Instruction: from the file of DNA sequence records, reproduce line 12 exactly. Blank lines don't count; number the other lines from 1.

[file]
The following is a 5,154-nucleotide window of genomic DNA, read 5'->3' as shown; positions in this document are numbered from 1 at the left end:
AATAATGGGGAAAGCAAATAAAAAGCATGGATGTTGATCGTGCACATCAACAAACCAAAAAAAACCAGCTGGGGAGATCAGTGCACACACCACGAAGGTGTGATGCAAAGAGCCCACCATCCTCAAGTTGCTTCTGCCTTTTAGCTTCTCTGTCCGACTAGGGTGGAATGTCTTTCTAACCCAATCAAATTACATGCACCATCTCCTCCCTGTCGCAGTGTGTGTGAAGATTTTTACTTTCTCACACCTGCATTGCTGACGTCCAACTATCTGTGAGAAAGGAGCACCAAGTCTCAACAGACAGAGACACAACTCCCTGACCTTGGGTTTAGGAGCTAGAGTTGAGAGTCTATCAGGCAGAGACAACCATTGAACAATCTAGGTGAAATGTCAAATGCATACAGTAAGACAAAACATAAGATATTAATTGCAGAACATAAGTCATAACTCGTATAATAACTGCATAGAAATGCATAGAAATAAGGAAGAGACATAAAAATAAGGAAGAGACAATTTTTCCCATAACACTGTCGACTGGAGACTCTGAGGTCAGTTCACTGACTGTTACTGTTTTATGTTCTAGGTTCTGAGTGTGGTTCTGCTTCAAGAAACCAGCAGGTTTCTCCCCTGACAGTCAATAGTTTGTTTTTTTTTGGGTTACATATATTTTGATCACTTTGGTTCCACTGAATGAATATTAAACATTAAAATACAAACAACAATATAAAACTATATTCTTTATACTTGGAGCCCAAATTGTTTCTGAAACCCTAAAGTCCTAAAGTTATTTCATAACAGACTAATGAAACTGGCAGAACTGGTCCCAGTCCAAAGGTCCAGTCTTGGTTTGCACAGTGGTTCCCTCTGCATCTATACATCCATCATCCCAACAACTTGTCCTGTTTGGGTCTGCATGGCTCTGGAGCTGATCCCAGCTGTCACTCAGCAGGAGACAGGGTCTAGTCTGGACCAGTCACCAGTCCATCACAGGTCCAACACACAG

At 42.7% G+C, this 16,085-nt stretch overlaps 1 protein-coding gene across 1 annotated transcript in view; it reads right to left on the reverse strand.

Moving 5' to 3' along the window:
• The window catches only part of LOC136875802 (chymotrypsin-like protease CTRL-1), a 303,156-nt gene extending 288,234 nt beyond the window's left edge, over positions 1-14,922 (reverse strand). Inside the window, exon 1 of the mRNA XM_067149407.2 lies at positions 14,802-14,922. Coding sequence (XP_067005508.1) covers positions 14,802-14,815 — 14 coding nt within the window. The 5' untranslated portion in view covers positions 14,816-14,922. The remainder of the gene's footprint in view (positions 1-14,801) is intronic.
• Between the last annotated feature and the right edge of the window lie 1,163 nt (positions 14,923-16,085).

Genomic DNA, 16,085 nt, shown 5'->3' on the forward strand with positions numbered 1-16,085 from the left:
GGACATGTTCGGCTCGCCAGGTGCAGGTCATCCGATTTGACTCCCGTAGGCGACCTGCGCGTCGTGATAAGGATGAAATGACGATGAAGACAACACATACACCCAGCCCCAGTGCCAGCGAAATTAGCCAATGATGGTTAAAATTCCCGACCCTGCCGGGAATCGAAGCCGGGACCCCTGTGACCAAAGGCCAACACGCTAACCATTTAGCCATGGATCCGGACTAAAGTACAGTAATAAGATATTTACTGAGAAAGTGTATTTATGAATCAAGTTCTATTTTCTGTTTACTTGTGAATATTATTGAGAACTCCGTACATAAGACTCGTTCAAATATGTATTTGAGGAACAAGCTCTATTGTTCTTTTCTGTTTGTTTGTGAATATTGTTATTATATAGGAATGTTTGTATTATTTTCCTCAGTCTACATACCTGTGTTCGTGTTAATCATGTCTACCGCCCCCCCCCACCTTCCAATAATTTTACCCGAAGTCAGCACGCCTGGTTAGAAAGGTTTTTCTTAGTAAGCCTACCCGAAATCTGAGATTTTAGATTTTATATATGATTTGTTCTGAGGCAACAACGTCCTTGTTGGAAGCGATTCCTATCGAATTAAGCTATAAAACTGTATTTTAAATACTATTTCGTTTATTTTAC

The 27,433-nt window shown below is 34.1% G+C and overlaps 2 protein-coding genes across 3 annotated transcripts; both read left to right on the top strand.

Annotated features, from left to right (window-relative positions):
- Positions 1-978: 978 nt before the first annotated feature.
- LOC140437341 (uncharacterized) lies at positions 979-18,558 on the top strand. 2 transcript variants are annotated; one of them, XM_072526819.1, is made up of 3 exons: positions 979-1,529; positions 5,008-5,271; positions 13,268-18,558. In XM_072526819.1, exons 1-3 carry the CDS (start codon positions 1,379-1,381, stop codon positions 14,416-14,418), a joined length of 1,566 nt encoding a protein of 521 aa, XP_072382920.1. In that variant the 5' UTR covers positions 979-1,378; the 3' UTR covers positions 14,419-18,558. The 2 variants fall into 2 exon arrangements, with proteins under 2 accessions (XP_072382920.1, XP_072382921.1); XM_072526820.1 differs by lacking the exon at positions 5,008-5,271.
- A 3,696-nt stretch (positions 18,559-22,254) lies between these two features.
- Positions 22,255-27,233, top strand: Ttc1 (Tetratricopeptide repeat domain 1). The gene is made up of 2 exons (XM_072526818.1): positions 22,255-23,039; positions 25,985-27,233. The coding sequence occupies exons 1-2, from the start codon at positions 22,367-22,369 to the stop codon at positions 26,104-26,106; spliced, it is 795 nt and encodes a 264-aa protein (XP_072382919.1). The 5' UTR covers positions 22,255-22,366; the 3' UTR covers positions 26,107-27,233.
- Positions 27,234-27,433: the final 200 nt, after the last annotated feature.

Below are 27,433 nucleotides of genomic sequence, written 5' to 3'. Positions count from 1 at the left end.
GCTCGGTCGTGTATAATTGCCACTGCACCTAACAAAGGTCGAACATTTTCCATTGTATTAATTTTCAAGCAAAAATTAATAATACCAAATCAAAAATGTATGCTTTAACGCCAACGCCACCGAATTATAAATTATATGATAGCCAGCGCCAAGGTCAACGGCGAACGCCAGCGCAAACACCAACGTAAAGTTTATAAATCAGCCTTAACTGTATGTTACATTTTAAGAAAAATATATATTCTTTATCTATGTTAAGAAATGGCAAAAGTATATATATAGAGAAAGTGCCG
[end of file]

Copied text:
- LOC140437341 (uncharacterized) lies at positions 979-18,558 on the top strand. 2 transcript variants are annotated; one of them, XM_072526819.1, is made up of 3 exons: positions 979-1,529; positions 5,008-5,271; positions 13,268-18,558. In XM_072526819.1, exons 1-3 carry the CDS (start codon positions 1,379-1,381, stop codon positions 14,416-14,418), a joined length of 1,566 nt encoding a protein of 521 aa, XP_072382920.1. In that variant the 5' UTR covers positions 979-1,378; the 3' UTR covers positions 14,419-18,558. The 2 variants fall into 2 exon arrangements, with proteins under 2 accessions (XP_072382920.1, XP_072382921.1); XM_072526820.1 differs by lacking the exon at positions 5,008-5,271.